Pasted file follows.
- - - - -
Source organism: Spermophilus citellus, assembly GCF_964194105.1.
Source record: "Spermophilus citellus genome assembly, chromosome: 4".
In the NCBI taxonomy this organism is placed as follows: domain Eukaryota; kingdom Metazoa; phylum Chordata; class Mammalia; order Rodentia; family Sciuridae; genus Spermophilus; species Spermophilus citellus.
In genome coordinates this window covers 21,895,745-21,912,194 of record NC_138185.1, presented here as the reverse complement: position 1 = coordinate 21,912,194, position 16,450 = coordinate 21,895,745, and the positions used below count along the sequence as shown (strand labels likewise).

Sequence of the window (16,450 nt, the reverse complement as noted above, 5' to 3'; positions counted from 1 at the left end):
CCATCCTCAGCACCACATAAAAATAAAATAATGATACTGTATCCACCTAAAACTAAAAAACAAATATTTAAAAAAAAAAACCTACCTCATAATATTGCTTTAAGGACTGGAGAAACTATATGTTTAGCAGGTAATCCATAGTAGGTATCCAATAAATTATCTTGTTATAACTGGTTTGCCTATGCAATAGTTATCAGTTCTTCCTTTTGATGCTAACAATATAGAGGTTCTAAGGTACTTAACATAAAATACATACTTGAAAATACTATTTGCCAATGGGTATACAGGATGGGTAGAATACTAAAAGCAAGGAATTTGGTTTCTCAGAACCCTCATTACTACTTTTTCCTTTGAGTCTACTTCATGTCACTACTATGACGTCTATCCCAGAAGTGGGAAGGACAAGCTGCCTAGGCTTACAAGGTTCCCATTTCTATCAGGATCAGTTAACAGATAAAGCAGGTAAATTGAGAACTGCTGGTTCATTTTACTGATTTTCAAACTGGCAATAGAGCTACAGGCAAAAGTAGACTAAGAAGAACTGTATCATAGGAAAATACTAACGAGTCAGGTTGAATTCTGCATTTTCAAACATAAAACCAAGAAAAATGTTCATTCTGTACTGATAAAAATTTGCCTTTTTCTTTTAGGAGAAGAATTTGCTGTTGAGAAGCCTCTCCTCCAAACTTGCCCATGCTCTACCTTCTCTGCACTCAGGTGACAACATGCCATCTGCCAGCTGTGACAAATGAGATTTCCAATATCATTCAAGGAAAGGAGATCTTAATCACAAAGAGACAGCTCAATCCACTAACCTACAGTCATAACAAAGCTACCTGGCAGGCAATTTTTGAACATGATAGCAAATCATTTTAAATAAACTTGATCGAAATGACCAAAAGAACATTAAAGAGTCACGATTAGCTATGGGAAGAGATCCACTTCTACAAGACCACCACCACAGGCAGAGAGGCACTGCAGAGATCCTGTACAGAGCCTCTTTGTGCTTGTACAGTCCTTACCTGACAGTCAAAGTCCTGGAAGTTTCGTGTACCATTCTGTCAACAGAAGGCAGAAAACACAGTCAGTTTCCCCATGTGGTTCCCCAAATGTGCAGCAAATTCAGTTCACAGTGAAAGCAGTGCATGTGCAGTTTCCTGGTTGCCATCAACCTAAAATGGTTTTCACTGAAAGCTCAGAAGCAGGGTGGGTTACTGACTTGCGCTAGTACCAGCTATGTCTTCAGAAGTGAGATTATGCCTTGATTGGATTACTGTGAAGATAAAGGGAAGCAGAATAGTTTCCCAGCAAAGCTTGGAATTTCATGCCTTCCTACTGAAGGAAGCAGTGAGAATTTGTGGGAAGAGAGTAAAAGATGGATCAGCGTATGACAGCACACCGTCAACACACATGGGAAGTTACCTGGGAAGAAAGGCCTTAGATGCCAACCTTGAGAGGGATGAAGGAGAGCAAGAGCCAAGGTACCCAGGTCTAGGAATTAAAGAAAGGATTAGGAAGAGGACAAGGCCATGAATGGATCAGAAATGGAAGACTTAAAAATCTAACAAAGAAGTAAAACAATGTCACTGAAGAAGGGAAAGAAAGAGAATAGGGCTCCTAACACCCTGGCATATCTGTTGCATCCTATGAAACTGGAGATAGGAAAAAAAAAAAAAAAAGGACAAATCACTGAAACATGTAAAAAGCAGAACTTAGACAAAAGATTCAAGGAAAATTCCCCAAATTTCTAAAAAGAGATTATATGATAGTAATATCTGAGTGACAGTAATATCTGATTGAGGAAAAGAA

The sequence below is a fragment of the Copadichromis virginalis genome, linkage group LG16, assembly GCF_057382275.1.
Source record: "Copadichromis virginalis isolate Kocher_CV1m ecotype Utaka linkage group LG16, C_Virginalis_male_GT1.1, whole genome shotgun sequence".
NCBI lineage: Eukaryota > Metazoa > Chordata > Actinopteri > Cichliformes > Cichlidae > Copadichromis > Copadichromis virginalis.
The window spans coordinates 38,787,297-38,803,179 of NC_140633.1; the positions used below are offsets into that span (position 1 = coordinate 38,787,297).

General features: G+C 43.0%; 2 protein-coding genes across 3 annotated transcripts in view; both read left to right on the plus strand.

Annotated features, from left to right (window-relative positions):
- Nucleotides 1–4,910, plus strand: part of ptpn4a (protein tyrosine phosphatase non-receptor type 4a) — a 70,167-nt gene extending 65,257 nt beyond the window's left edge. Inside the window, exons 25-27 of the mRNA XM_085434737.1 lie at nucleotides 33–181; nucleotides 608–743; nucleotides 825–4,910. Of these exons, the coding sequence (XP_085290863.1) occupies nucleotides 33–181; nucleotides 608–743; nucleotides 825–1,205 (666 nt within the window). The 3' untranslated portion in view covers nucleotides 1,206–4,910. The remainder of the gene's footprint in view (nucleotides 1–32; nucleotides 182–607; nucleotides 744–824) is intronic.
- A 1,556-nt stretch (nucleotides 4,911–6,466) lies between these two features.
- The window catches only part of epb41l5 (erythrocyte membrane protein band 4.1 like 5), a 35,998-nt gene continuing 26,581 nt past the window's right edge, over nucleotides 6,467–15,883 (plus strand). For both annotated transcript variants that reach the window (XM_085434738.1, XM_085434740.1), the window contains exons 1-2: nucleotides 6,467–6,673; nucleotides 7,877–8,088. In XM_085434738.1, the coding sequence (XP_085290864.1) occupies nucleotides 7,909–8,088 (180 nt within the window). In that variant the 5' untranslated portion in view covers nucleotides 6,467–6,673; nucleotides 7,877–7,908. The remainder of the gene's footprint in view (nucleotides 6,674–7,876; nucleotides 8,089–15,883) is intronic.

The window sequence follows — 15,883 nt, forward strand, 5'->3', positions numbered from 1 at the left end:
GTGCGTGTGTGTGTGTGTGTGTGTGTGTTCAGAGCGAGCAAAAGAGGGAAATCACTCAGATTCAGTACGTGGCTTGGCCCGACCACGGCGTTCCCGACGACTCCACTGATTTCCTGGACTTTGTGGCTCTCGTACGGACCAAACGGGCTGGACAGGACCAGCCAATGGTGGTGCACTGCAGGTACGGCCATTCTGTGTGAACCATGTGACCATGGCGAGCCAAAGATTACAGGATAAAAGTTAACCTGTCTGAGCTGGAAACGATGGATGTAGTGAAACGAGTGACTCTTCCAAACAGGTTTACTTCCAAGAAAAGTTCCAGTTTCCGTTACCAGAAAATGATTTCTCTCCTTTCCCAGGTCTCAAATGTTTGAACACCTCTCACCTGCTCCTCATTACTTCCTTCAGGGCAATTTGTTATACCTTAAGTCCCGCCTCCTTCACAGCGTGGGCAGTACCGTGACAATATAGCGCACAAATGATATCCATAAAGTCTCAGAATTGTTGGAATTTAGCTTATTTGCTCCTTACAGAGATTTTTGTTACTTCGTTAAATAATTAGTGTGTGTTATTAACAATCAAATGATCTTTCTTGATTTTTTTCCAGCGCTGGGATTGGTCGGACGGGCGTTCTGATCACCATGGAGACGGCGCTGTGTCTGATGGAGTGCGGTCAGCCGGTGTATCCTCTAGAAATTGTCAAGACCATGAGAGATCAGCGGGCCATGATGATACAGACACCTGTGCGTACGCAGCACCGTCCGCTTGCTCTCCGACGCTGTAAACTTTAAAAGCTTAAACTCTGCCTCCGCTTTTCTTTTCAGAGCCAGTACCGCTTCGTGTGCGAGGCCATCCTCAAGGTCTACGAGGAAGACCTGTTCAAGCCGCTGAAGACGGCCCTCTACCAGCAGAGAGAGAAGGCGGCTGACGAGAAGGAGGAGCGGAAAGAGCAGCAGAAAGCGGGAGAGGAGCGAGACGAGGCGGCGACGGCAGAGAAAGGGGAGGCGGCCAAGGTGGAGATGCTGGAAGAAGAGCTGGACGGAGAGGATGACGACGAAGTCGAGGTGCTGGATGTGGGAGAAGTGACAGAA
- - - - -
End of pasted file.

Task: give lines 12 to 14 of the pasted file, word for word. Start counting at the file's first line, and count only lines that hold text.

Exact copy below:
Annotated features, from left to right (window-relative positions):
- Nucleotides 1–4,910, plus strand: part of ptpn4a (protein tyrosine phosphatase non-receptor type 4a) — a 70,167-nt gene extending 65,257 nt beyond the window's left edge. Inside the window, exons 25-27 of the mRNA XM_085434737.1 lie at nucleotides 33–181; nucleotides 608–743; nucleotides 825–4,910. Of these exons, the coding sequence (XP_085290863.1) occupies nucleotides 33–181; nucleotides 608–743; nucleotides 825–1,205 (666 nt within the window). The 3' untranslated portion in view covers nucleotides 1,206–4,910. The remainder of the gene's footprint in view (nucleotides 1–32; nucleotides 182–607; nucleotides 744–824) is intronic.
- A 1,556-nt stretch (nucleotides 4,911–6,466) lies between these two features.